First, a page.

Uncle Will was in over the weekend. He is having a particularly bad time and is making very few sales and consequently is hard up against it.

We have not heard much from the Sydney folk during the past few weeks. Little Edith has taken a great spurt with her piano playing. She has determined to sit for an examination and is now putting in 3/4 hour every morning before breakfast at the piano. I wonder if she will be able to keep it going?

Now a little about the Association. We are still having a pretty difficult time financially and there doesn't seem to be any lift in the depression. Harry Joyce finished up last Friday and we farewelled him at afternoon tea and made him a presentation. There were about 30 present. The Navy work has now to be handled by Reg. Gray, and the Matron, and the  bookings are done at the front office counter. Harry Joyce, as far as I know, has no work to go to, so that he might have quite a bad time during the new few weeks. We have tried in certain directions to get him a job but without success.

Most of the departments are going well. We averaged 75% of occupancy in the Dormitory Dept. over the 6 months instead of our usual 95% to 98%.

The Suburban leaders Corps is going well with over 40 fellows enrolled. I commence a series of six talks tomorrow evening.

The Suburban Auxiliaries Plan proposed by Mr. Crosby has not developed as we had hoped it might, but some money is coming in and if a few of the special functions arranged in the future turn out trumps, we should nett a few hundreds of pounds from these events.

We had a great night here on Saturday last, when the final Basketball Games were played. There were about 200 present.

The Residents have been having some good meetings in connection with their dinner functions and there was a first-class social with the "13" club a week ago. This was quite a good affair and went off excellently.

I told you in my last letter that other reductions in salaries were contemplated. Since then there has been a further cut, and the average works out at about 25% all round. Actually in the last 11 months we have had three cuts and the total reductions in salaries represent over 33%. That of course includes those who have left the Association's employ, such as yourself and others. Despite all this reduction, we cannot make up the loss in revenue we have experienced. I think we shall probably be in the neighborhood of £1900 down on the seven months work.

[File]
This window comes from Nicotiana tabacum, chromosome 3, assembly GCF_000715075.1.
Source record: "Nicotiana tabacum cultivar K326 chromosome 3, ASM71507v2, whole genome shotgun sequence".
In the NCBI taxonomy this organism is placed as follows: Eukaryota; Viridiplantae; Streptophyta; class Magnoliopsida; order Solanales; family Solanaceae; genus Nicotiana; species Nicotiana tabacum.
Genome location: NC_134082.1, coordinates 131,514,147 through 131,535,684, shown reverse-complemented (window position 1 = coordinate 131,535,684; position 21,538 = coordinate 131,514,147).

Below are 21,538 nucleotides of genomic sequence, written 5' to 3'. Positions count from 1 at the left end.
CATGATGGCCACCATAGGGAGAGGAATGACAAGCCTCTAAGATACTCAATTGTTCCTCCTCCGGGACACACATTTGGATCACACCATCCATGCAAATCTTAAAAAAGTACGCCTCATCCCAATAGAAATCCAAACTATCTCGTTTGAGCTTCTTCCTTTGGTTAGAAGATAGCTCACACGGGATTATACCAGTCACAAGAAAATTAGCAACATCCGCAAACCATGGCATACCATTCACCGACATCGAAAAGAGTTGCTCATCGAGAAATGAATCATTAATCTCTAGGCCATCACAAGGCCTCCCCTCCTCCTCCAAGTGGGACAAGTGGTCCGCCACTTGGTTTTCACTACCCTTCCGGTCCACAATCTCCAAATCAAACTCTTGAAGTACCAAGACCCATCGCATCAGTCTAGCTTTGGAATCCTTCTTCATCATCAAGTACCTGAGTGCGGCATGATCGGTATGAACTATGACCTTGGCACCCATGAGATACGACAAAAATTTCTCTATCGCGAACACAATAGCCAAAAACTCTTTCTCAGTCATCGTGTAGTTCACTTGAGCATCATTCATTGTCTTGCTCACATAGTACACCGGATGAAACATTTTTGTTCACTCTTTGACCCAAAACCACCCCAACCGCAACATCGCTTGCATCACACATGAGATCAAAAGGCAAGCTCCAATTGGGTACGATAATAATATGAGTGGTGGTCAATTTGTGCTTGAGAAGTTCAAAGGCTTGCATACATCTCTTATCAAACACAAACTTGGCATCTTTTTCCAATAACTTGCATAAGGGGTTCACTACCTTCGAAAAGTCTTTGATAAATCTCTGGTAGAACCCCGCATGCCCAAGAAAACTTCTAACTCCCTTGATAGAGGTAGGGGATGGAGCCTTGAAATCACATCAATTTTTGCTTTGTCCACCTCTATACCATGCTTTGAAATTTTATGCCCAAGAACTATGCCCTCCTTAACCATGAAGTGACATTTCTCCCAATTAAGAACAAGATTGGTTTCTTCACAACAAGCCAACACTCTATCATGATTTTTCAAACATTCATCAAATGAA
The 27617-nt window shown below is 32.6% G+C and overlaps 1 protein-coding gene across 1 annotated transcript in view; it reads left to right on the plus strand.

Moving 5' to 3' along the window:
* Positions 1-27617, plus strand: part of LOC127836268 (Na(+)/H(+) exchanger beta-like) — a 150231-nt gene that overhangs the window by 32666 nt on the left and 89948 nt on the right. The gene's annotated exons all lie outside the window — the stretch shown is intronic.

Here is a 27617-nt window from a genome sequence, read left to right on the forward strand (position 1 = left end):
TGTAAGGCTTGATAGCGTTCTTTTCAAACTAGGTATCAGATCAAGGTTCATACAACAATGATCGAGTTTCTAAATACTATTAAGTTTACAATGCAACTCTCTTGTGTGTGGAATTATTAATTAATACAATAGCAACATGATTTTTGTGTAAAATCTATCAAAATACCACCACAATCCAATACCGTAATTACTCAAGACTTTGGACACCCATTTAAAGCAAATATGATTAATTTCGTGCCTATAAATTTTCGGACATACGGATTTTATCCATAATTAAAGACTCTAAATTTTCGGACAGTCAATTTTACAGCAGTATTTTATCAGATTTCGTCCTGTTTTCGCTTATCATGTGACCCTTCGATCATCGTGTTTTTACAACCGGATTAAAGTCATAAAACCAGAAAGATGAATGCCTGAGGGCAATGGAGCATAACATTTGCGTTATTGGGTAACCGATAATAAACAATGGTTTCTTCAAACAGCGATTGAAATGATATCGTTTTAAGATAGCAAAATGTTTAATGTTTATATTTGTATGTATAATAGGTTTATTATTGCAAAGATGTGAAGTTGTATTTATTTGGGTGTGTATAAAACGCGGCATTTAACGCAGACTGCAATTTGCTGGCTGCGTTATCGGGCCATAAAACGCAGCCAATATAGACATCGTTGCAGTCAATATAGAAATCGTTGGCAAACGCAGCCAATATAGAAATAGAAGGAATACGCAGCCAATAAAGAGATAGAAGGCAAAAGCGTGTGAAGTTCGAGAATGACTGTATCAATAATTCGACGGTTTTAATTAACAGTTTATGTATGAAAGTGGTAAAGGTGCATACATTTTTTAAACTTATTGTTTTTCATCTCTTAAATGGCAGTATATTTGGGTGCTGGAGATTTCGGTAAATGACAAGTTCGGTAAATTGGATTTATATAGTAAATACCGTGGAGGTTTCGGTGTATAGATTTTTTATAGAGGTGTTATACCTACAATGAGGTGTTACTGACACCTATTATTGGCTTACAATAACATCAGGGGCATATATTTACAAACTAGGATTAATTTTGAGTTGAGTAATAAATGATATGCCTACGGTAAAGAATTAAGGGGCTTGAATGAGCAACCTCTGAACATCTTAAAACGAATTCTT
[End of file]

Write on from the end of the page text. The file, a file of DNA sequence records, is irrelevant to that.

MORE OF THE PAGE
We are all wondering just how you have been getting along since the conferences, and eagerly await news of your doings. I hope you will keep us fully informed.

The Wireless Club is going well. Last Thursday night they assisted the Vikings in the Picture Show and provided an excellent Amplifier to broadcast the musical part of the programme. They will be able to render very effective service in jobs of this kind. They are meeting regularly twice a week and seem to be an interested group of fellows. At the Picture Show referred to, the Vikings put on the picture "Wings" and had over 200 present.

I must finish off now, as the mail is due to close at 2:30 p.m. I can tell you my boy, that all the folk at home send their love to you. We hope you will keep us regularly informed of your doings.

Pass on my regards to Professor Foss, Dr. Dreaver, and of course Clive and May. Any of my pals whose names I gave you and who are located in Chicago, will be glad to meet you.

Let's hear how you get on as you contact with them.

Affectionately yous,
Dad